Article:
After taking a short breather in late January-early February, the markets now seem to be back in “happy mode.” Whether the news on the economic recovery is good or bad doesn’t really matter. The current convention is that growth acceleration is under way.
That emerging markets had become key drivers of global growth was yesterday’s story, today they don’t seem to matter anymore. Developed economies are back, so we are told. The U.S. is roaring ahead, the euro crisis is over. And, by the way, central banks have no intention to really stop the party any time soon – as inflation is so conveniently low. In fact, inflation is nonexistent since labor markets are not exactly red hot and wages essentially flat. So lucky for us, or at least some of us, that at least the markets want to go up no matter what.
Curiously, not even the long-awaited ruling by Germany’s constitutional court on the ECB’s “outright monetary transactions” (OMTs) or, rather, on Germany and the euro, could rock the boat. The court expressed doubts about the legality of the ECB’s supposedly all-powerful weapon meant to bolster the earlier “whatever it takes” promise, the mere airing of which had ended the euro crisis and kick-started the brisk recovery now firmly under way. “So what?”, Mr. Market shrugged his shoulders.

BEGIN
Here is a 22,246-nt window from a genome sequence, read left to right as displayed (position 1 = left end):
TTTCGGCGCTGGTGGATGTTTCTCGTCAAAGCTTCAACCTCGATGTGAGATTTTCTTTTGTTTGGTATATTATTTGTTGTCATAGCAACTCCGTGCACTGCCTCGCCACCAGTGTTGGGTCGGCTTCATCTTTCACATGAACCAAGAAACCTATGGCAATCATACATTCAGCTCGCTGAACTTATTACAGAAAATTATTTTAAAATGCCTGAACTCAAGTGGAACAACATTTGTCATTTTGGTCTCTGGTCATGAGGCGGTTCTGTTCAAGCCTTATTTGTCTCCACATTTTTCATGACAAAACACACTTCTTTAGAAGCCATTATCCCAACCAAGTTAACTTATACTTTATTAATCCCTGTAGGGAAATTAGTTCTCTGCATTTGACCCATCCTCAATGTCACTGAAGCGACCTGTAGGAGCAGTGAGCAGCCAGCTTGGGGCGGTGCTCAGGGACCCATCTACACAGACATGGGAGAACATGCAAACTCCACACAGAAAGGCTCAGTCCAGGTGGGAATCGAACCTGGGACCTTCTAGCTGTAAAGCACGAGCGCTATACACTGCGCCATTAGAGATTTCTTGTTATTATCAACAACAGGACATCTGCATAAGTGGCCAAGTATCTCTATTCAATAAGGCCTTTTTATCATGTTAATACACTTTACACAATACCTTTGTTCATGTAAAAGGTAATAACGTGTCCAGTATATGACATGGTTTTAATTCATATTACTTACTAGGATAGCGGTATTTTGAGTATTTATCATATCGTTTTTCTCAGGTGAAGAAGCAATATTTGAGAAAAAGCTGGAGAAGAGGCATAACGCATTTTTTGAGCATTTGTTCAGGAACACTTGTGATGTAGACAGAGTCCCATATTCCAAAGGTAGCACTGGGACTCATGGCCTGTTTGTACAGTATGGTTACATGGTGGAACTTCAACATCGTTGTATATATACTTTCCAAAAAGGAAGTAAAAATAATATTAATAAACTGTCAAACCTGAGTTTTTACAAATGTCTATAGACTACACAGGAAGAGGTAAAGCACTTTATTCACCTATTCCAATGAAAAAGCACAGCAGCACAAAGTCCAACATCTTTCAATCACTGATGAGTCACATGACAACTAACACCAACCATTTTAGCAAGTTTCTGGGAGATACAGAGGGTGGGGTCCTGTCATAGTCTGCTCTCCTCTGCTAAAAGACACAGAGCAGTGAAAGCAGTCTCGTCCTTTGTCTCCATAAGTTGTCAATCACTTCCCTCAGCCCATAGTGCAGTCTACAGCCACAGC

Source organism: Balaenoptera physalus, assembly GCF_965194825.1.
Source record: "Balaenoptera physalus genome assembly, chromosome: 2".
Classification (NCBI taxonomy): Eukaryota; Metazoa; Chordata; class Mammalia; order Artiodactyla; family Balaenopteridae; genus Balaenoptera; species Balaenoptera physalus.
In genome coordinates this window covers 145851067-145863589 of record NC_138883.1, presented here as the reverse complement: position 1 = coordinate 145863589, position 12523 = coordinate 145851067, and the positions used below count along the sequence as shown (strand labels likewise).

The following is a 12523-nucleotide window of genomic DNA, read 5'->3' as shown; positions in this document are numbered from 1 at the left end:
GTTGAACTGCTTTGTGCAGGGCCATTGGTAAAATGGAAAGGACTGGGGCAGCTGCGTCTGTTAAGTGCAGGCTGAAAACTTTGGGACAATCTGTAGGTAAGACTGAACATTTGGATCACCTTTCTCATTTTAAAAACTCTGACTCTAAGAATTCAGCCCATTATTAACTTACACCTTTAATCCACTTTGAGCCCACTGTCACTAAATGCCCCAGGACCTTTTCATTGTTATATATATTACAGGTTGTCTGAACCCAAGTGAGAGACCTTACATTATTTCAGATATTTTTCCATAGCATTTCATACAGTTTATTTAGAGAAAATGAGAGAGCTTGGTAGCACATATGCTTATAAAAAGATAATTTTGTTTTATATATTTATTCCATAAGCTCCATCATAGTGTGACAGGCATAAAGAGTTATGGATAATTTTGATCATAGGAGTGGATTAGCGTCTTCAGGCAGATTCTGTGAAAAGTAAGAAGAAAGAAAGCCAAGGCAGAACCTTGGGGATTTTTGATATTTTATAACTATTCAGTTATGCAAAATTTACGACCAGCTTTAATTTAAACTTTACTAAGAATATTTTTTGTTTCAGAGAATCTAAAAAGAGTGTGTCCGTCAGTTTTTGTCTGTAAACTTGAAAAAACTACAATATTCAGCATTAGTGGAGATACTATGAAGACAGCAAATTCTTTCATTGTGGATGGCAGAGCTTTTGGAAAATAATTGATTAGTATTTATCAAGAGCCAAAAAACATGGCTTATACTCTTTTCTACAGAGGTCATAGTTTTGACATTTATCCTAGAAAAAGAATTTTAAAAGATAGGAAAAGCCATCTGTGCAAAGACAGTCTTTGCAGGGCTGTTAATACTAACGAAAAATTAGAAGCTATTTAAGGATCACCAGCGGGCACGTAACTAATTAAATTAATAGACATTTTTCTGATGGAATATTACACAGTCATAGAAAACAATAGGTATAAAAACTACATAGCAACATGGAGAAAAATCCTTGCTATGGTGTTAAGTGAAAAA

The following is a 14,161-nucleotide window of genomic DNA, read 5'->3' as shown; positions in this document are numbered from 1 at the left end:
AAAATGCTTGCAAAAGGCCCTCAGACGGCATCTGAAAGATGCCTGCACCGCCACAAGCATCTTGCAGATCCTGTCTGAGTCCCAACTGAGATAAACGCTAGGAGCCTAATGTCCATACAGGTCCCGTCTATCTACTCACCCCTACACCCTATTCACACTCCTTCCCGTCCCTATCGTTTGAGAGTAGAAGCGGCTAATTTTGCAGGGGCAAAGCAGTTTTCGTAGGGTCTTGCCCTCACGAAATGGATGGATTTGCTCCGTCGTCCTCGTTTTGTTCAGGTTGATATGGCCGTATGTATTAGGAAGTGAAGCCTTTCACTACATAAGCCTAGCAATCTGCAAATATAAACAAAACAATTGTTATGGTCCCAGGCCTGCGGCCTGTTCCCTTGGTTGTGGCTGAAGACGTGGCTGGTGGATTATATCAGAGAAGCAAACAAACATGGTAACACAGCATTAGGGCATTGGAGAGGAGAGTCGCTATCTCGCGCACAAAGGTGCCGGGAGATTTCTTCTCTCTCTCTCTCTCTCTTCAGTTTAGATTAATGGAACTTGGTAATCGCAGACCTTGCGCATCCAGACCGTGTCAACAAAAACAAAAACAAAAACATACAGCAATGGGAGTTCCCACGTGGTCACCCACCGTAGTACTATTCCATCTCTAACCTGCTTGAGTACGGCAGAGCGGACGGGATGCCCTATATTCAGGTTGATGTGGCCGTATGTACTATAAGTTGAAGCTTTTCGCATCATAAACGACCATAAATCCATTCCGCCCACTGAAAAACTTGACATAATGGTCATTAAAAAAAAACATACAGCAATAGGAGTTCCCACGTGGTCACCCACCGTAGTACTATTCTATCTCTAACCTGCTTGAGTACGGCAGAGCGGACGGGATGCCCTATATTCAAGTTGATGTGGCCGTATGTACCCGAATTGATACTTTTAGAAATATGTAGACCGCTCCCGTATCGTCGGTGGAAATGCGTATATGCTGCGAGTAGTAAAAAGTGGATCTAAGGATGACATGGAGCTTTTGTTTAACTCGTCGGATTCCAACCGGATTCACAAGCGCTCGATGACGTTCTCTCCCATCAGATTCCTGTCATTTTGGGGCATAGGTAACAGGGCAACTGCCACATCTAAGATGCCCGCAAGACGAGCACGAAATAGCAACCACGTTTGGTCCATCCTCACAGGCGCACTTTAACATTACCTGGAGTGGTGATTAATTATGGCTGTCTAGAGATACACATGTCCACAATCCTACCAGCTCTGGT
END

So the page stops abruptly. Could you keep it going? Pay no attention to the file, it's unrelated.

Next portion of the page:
The Financial Times’ Ralph Atkins reports of a banker who was even making fun of those “crimson-roped weirdos in Karlsruhe.” For apparently Karlsruhe does not matter anymore to the fate of the euro, only Frankfurt does, especially now that they have sent the case off to the European Court of Justice. The ECB is seemingly safe now to deploy its miraculous weaponry, or do anything it likes, it might even seem. Wondering whether the markets may be either deluded or wise and prescient in ignoring the ruling, Mr. Atkins seems to come down with the verdict that “Karlsruhe fallout highlights power of ECB.”
But just how powerful is the ECB, really? continue reading…